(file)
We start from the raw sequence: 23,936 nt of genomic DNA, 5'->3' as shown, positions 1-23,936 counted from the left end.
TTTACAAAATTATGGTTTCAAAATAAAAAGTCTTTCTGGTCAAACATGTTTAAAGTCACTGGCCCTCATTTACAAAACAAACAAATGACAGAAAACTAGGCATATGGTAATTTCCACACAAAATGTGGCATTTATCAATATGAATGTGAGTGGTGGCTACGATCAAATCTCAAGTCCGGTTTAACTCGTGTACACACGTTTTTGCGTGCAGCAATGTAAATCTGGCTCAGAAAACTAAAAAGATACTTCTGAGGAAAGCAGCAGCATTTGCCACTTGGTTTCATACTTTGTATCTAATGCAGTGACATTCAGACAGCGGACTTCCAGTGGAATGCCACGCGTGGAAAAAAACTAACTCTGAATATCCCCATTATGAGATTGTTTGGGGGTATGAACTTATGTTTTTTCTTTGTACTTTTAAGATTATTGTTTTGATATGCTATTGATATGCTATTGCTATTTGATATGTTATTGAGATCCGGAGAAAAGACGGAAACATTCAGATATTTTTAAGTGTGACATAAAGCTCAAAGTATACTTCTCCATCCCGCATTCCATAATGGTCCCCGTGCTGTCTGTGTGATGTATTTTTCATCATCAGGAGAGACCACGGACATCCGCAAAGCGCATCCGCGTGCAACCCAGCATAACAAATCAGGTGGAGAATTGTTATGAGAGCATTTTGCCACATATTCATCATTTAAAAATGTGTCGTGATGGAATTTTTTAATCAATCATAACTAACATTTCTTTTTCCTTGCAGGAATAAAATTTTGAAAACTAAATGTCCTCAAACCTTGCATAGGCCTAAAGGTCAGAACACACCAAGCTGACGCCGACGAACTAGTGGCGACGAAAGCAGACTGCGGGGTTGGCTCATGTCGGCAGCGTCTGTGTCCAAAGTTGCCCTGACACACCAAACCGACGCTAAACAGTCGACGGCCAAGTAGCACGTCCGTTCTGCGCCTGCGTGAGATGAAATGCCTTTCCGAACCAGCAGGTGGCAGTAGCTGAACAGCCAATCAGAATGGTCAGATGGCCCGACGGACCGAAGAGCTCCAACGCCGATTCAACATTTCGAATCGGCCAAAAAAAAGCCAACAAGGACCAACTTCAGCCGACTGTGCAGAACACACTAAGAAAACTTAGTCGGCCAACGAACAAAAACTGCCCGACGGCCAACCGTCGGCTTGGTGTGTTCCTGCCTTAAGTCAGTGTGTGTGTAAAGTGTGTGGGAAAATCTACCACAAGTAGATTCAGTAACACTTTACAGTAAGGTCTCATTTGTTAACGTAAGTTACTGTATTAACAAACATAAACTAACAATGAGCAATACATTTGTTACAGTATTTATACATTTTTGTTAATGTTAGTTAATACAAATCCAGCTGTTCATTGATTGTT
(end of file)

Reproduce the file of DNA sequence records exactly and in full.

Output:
We start from the raw sequence: 23,936 nt of genomic DNA, 5'->3' as shown, positions 1-23,936 counted from the left end.
TTTACAAAATTATGGTTTCAAAATAAAAAGTCTTTCTGGTCAAACATGTTTAAAGTCACTGGCCCTCATTTACAAAACAAACAAATGACAGAAAACTAGGCATATGGTAATTTCCACACAAAATGTGGCATTTATCAATATGAATGTGAGTGGTGGCTACGATCAAATCTCAAGTCCGGTTTAACTCGTGTACACACGTTTTTGCGTGCAGCAATGTAAATCTGGCTCAGAAAACTAAAAAGATACTTCTGAGGAAAGCAGCAGCATTTGCCACTTGGTTTCATACTTTGTATCTAATGCAGTGACATTCAGACAGCGGACTTCCAGTGGAATGCCACGCGTGGAAAAAAACTAACTCTGAATATCCCCATTATGAGATTGTTTGGGGGTATGAACTTATGTTTTTTCTTTGTACTTTTAAGATTATTGTTTTGATATGCTATTGATATGCTATTGCTATTTGATATGTTATTGAGATCCGGAGAAAAGACGGAAACATTCAGATATTTTTAAGTGTGACATAAAGCTCAAAGTATACTTCTCCATCCCGCATTCCATAATGGTCCCCGTGCTGTCTGTGTGATGTATTTTTCATCATCAGGAGAGACCACGGACATCCGCAAAGCGCATCCGCGTGCAACCCAGCATAACAAATCAGGTGGAGAATTGTTATGAGAGCATTTTGCCACATATTCATCATTTAAAAATGTGTCGTGATGGAATTTTTTAATCAATCATAACTAACATTTCTTTTTCCTTGCAGGAATAAAATTTTGAAAACTAAATGTCCTCAAACCTTGCATAGGCCTAAAGGTCAGAACACACCAAGCTGACGCCGACGAACTAGTGGCGACGAAAGCAGACTGCGGGGTTGGCTCATGTCGGCAGCGTCTGTGTCCAAAGTTGCCCTGACACACCAAACCGACGCTAAACAGTCGACGGCCAAGTAGCACGTCCGTTCTGCGCCTGCGTGAGATGAAATGCCTTTCCGAACCAGCAGGTGGCAGTAGCTGAACAGCCAATCAGAATGGTCAGATGGCCCGACGGACCGAAGAGCTCCAACGCCGATTCAACATTTCGAATCGGCCAAAAAAAAGCCAACAAGGACCAACTTCAGCCGACTGTGCAGAACACACTAAGAAAACTTAGTCGGCCAACGAACAAAAACTGCCCGACGGCCAACCGTCGGCTTGGTGTGTTCCTGCCTTAAGTCAGTGTGTGTGTAAAGTGTGTGGGAAAATCTACCACAAGTAGATTCAGTAACACTTTACAGTAAGGTCTCATTTGTTAACGTAAGTTACTGTATTAACAAACATAAACTAACAATGAGCAATACATTTGTTACAGTATTTATACATTTTTGTTAATGTTAGTTAATACAAATCCAGCTGTTCATTGATTGTT